A number of European countries have tightened coronavirus restrictions ahead of Christmas following a surge of infections in recent weeks.
The Netherlands has entered a five-week lockdown, with non-essential shops, theatres and gyms all closing.
Germany, meanwhile, will enter a hard lockdown from Wednesday after the number of infections hit record levels.
France has lifted its lockdown, but widespread measures remain in place as the infection rate is still high.
Italy, Spain, France and the UK are among the countries that have recorded the highest number of cases during the pandemic.
In recent weeks, governments around the continent have been wrestling with difficult questions about whether to ease restrictions in time for the holiday period.
But the recent wave of infections in some nations has prompted governments to halt plans to loosen the rules.
What measures are countries taking?
The five-week lockdown in the Netherlands is the strictest set of measures announced in the country since the pandemic began.
Non-essential shops, cinemas, hairdressers and gyms have all closed and schools will follow suit on Wednesday. People have also been told to refrain from booking non-essential travel abroad until mid-March.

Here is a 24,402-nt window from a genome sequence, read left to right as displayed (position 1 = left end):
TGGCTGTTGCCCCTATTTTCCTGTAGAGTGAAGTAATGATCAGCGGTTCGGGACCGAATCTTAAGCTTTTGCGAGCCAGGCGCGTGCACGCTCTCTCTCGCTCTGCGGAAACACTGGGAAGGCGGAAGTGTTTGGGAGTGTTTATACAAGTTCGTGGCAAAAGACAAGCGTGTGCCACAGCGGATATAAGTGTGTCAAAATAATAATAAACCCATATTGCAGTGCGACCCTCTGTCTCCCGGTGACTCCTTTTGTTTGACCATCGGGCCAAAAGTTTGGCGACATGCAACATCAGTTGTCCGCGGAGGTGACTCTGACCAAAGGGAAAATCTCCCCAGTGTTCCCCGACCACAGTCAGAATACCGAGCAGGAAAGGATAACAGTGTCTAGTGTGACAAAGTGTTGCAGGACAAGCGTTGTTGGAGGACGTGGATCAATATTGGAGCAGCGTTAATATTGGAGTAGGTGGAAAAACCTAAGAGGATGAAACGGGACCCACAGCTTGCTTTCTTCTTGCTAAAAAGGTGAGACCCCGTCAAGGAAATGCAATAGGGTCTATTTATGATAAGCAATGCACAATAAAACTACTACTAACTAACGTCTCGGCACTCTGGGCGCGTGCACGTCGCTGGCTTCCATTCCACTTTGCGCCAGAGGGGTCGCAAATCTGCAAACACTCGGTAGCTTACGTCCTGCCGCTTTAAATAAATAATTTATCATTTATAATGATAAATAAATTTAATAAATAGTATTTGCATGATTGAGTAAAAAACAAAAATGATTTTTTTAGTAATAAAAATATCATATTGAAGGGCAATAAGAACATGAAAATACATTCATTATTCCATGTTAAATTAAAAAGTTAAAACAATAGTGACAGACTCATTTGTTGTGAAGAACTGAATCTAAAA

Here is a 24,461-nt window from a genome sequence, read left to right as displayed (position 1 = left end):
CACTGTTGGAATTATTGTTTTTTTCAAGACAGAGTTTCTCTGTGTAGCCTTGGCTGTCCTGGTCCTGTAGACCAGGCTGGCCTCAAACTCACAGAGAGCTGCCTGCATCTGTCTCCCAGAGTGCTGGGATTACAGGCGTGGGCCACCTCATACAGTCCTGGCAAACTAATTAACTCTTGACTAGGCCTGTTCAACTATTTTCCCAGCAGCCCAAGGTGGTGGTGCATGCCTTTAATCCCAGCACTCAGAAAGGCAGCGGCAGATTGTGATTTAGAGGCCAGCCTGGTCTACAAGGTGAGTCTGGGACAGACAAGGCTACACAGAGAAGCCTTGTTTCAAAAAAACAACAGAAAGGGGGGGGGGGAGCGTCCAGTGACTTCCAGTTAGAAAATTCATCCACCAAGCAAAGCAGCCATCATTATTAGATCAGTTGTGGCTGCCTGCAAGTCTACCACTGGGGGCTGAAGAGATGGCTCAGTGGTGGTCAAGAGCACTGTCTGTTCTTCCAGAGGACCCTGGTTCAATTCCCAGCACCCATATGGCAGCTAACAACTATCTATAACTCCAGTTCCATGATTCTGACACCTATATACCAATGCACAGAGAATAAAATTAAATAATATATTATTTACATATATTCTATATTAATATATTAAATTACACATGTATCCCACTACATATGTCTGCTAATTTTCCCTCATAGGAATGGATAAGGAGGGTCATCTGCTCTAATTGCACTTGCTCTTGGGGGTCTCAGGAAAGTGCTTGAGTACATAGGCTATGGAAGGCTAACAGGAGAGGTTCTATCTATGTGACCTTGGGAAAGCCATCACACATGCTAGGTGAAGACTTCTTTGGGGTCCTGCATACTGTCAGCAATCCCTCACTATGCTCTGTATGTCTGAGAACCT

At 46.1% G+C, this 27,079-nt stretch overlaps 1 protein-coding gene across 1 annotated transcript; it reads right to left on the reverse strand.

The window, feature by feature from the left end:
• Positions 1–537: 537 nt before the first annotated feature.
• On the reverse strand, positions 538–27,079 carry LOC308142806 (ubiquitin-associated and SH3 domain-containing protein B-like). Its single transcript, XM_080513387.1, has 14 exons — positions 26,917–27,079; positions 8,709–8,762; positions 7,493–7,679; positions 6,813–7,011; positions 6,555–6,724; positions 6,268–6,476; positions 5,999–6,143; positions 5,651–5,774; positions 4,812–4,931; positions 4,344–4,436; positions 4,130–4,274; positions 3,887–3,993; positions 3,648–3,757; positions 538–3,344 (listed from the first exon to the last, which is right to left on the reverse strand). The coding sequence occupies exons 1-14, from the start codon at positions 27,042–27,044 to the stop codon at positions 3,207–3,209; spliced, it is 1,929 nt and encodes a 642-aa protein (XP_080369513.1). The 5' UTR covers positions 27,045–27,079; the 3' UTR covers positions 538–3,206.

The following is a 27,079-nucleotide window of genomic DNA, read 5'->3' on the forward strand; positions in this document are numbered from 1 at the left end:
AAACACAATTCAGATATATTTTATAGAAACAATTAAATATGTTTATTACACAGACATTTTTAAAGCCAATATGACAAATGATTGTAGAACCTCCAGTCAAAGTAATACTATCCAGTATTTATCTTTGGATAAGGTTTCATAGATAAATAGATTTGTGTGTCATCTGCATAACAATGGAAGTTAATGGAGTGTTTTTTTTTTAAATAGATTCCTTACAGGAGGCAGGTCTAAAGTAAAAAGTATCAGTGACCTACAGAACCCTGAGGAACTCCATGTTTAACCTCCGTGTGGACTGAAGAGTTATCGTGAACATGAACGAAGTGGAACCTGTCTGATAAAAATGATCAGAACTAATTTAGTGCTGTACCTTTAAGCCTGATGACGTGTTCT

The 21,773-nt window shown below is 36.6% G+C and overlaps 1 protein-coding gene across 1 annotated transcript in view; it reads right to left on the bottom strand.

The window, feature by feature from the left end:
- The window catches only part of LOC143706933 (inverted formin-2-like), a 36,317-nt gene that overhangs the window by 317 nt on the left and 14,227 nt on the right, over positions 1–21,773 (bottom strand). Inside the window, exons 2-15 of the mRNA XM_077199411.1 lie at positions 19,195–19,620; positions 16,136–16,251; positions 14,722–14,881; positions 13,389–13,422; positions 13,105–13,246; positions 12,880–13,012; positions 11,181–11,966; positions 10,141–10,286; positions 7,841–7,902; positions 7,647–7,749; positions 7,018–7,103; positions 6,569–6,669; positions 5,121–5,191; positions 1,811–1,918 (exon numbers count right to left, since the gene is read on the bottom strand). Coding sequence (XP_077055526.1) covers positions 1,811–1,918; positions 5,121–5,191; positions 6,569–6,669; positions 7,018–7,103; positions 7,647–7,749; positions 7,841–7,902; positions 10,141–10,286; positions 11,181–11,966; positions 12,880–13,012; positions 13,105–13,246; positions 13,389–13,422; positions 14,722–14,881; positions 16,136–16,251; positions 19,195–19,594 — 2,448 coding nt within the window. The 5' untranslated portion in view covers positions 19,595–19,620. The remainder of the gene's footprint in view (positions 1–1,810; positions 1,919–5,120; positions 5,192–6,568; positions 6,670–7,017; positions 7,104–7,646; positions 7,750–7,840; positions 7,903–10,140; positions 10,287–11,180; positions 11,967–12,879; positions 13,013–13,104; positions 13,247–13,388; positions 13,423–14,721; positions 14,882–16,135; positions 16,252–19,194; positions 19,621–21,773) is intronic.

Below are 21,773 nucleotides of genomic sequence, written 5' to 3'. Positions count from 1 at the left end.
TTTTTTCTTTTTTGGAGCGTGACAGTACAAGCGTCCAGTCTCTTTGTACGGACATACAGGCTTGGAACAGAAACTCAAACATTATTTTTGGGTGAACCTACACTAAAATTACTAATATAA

But restrictions will be eased slightly for three days over Christmas, when Dutch households are allowed three instead of two guests.
Elsewhere, schools and non-essential shops will also close in Germany from Wednesday. Restaurants, bars and leisure centres have already been shut there since November.
The new German lockdown will run from 16 December to 10 January, but there will be a slight easing over Christmas when one household will be able to host a maximum of four close family members.
France has lifted its national lockdown, but the government said the infection rate had not lowered sufficiently for a further easing.
This means theatres and cinemas will remain shut as will bars and restaurants. A nationwide curfew will also be imposed from 20:00 to 06:00. The curfew will be lifted on Christmas Eve but not on New Year’s Eve.
Meanwhile, Italy’s daily death toll is still close to 500 and the government is considering a further tightening of measures over Christmas.
The exact details are unclear, but a new lockdown could come into place between Christmas night and New Year. Prime Minister Giuseppe Conte described the potential lockdown as a “new squeeze”.
Spain has also seen a rebound in infections, and top health official Fernando Simón has warned of a “delicate” situation ahead of Christmas.
The Spanish government has approved a set of rules for the period between 23 December and 6 January.
Travel between regions will be allowed, providing people are visiting friends and family, and social gatherings will be limited to 10 people.